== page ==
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Queues form for drive-through coronavirus test centre in Cork


Minister for Health Simon Harris (Brian Lawless/PA)

Minister for Health Simon Harris (Brian Lawless/PA)

Minister for Health Simon Harris (Brian Lawless/PA)

QUEUES formed within minutes of a drive-through Covid-19 test centre commencing operations in Cork.

The centre - at the St Mary's health campus in Knocknaheeny - offers special testing for referred patients who can have swabs taken while they sit in their vehicles.

It is now expected to act as the model for a network of such special testing centres nationwide - with the first centres located in regions which have experienced a growing number of Covid-19 detections.

Staff manning the special test centre wear full protective clothing - including plastic gloves, face masks, goggles and plastic surgical

All patients are dealt with through their opened car door windows - and do not have to exit their vehicles.

It is understood the swabs are then set for analysis to a new virus testing laboratory in Cork.

The Cork centre represents the second such special testing centre set up outside Dublin with a temporary 'pop-up' centre operating in Clare last week as part of efforts to deal with a cluster of Covid-19 cases in the western region.

Other tests have been conducted in patient homes by specially trained paramedics.

The southern region - and Cork in particular - has witnessed a major surge in Covid-19 detections over the past week.

Last week, Cork recorded the first case of community transmission of the virus with a Cork University Hospital (CUH) patient.

The South South West Hospital Group (SSWHG) moved to ally any public fears over such testing centres.

"The health service is involved in a significant range of preparations for the rapidly evolving situation related to COVID-19," a
spokesperson said.

"Central to these preparations is the provision of COVID-19 testing facilities that respond to the needs of our patients and staff. Each
testing facility and mode of testing has been carefully considered and risk assessed with appropriate adjustments as deemed necessary.

"There is a very understandable level of concern however, we would like to reassure the public that all National Guidance and Standard Precautions for Infection Prevention and Control in relation to COVID- 19 are being stringently adhered to.

"In addition, there is no increased level of risk of exposure to the community that are in the vicinity of any such testing facility."

Cork Kerry Community Healthcare (CKCH) have declined to comment on the latest developments at the St Mary's site.

The old Cork orthopaedic hospital had been subject to a re-organisation 10 years ago as part of a review of acute hospital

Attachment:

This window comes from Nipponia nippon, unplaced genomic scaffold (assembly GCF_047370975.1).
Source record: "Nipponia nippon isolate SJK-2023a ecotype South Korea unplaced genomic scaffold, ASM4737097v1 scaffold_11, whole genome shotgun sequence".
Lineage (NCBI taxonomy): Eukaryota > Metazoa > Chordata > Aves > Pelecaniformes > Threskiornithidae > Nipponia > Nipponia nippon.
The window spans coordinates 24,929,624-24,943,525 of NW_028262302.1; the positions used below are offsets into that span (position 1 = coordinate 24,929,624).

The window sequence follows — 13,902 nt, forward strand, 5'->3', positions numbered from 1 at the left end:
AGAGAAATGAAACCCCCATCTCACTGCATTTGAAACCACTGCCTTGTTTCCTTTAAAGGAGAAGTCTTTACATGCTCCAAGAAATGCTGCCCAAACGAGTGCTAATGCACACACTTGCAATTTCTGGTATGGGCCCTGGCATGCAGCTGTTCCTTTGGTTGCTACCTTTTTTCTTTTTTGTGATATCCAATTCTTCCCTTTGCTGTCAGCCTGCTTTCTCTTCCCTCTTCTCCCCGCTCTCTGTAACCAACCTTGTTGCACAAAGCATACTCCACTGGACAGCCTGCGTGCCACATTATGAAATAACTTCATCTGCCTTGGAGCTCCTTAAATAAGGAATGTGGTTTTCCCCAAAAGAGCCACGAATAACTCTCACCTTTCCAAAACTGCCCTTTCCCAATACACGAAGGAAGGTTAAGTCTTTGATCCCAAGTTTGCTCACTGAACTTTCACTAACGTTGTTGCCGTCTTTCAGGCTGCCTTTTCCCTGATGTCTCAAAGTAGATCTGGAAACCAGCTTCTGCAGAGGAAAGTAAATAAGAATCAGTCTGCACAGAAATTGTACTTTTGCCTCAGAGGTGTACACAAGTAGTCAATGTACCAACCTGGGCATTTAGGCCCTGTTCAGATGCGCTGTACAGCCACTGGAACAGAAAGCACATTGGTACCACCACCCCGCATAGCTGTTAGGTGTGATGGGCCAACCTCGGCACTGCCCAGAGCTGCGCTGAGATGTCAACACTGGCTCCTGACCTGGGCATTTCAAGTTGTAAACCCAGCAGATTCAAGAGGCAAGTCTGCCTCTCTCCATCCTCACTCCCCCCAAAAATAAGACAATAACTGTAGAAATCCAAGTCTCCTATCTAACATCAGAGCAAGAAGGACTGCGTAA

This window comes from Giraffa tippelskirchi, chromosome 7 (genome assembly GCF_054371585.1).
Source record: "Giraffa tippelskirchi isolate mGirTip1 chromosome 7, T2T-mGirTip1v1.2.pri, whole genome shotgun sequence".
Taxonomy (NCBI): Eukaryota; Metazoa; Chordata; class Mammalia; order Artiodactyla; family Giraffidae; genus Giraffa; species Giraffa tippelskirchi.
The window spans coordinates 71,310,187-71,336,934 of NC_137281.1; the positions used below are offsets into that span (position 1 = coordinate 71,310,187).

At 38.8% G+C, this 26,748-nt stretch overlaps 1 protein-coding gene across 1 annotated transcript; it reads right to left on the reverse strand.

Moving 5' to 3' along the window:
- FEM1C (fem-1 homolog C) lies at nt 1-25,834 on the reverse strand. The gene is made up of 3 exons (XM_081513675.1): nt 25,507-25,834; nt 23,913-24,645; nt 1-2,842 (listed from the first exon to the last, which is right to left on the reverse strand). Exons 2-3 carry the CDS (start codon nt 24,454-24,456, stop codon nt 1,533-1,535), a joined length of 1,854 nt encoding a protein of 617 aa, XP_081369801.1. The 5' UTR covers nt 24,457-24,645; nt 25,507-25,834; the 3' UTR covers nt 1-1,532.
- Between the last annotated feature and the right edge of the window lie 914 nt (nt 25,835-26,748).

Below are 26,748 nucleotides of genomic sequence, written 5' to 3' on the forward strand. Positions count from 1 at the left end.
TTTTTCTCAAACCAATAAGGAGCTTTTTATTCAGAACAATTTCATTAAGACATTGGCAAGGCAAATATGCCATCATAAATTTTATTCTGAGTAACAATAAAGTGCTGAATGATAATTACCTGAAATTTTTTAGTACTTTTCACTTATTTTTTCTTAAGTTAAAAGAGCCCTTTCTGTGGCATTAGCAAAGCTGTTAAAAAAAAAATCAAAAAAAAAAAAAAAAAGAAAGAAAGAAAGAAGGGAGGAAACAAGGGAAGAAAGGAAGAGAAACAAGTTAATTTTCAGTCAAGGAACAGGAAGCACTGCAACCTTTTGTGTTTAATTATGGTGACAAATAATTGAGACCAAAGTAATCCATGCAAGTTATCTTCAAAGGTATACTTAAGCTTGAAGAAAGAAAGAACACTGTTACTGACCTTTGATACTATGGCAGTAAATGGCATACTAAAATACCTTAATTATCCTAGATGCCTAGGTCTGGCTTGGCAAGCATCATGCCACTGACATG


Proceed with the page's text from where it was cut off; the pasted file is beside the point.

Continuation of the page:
resources in the region.

It has been operated over recent years as an urgent community care centre by the Mercy University Hospital (MUH).

However, construction workers began round-the-clock operations last week at the two storey Grove House complex on the site.

Grove House will now be used as a special Covid-19 testing and, if necessary, isolation centre for less seriously ill patients.

The building had been idle and unused for a number of years.

It was previously used for the healthcare needs of individuals with intellectual disabilities.

The refurbishment has seen new doors and windows, enhanced insulation and interior decorations installed.

CKCH previously said it was unable to comment in specifics about the building and the work underway.

"All parts of the health service are involved in a significant range of preparations for this rapidly evolving situation," a spokesperson

The statement added that a range of plans were in place and various measures were under consideration to prepare for a range of different scenarios.

It is understood the new St Mary's drive-through testing centre is for referral patients only - and aims to operate as part of the intensive contact-tracing process underway by Health Service Executive (HSE) public health officials.

People tested at the centre are referred either by their GPs or by an acute hospital.

Meanwhile, the NHS in the UK is set to "ramp up" facilities nationwide so 10,000 tests can be carried out each day.

Health officials have said sending people to such sites rather than hospitals or doctors reduces the risk to the wider public and protects patients at acute hospitals.

Those referred to the drive through hubs in the UK for swabbing will arrive in their own car, and will not enter the building. They will be swabbed outside by specially trained nurses, under a purpose built awning. Similar systems will be in place in Ireland.

Person who receive the test should remain self-isolated until they receive their results.

Such special test centres are considered better than the special 'hubs' set up in the car parks of acute hospitals across the UK.

Online Editors